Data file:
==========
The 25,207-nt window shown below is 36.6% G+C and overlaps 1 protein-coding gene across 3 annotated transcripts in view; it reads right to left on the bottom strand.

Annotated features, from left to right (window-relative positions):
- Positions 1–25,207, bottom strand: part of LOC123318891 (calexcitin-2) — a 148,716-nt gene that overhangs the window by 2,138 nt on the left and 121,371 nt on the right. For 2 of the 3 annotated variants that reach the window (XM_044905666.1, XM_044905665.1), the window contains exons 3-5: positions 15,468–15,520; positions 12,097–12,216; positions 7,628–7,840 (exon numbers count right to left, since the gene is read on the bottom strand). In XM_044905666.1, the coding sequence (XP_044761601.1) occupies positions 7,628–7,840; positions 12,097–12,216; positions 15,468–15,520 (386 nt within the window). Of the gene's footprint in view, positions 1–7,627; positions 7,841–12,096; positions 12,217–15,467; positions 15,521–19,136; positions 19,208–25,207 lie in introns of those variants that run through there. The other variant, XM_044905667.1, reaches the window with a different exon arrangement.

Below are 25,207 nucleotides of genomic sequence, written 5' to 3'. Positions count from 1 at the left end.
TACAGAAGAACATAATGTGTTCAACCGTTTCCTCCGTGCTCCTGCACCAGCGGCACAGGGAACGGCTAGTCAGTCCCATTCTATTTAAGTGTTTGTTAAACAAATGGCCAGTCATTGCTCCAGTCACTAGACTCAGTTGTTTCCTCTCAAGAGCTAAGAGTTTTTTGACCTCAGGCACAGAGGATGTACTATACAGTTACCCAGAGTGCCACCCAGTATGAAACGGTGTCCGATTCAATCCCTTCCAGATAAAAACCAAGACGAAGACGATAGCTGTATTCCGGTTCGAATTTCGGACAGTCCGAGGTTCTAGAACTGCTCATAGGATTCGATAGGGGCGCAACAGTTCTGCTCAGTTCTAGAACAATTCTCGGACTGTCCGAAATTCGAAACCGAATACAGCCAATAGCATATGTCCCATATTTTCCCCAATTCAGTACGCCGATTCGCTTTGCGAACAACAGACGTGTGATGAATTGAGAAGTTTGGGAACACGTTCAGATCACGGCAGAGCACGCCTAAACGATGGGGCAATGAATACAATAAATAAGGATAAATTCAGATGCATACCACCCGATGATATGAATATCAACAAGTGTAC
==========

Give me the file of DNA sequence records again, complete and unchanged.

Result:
The 25,207-nt window shown below is 36.6% G+C and overlaps 1 protein-coding gene across 3 annotated transcripts in view; it reads right to left on the bottom strand.

Annotated features, from left to right (window-relative positions):
- Positions 1–25,207, bottom strand: part of LOC123318891 (calexcitin-2) — a 148,716-nt gene that overhangs the window by 2,138 nt on the left and 121,371 nt on the right. For 2 of the 3 annotated variants that reach the window (XM_044905666.1, XM_044905665.1), the window contains exons 3-5: positions 15,468–15,520; positions 12,097–12,216; positions 7,628–7,840 (exon numbers count right to left, since the gene is read on the bottom strand). In XM_044905666.1, the coding sequence (XP_044761601.1) occupies positions 7,628–7,840; positions 12,097–12,216; positions 15,468–15,520 (386 nt within the window). Of the gene's footprint in view, positions 1–7,627; positions 7,841–12,096; positions 12,217–15,467; positions 15,521–19,136; positions 19,208–25,207 lie in introns of those variants that run through there. The other variant, XM_044905667.1, reaches the window with a different exon arrangement.

Below are 25,207 nucleotides of genomic sequence, written 5' to 3'. Positions count from 1 at the left end.
TACAGAAGAACATAATGTGTTCAACCGTTTCCTCCGTGCTCCTGCACCAGCGGCACAGGGAACGGCTAGTCAGTCCCATTCTATTTAAGTGTTTGTTAAACAAATGGCCAGTCATTGCTCCAGTCACTAGACTCAGTTGTTTCCTCTCAAGAGCTAAGAGTTTTTTGACCTCAGGCACAGAGGATGTACTATACAGTTACCCAGAGTGCCACCCAGTATGAAACGGTGTCCGATTCAATCCCTTCCAGATAAAAACCAAGACGAAGACGATAGCTGTATTCCGGTTCGAATTTCGGACAGTCCGAGGTTCTAGAACTGCTCATAGGATTCGATAGGGGCGCAACAGTTCTGCTCAGTTCTAGAACAATTCTCGGACTGTCCGAAATTCGAAACCGAATACAGCCAATAGCATATGTCCCATATTTTCCCCAATTCAGTACGCCGATTCGCTTTGCGAACAACAGACGTGTGATGAATTGAGAAGTTTGGGAACACGTTCAGATCACGGCAGAGCACGCCTAAACGATGGGGCAATGAATACAATAAATAAGGATAAATTCAGATGCATACCACCCGATGATATGAATATCAACAAGTGTAC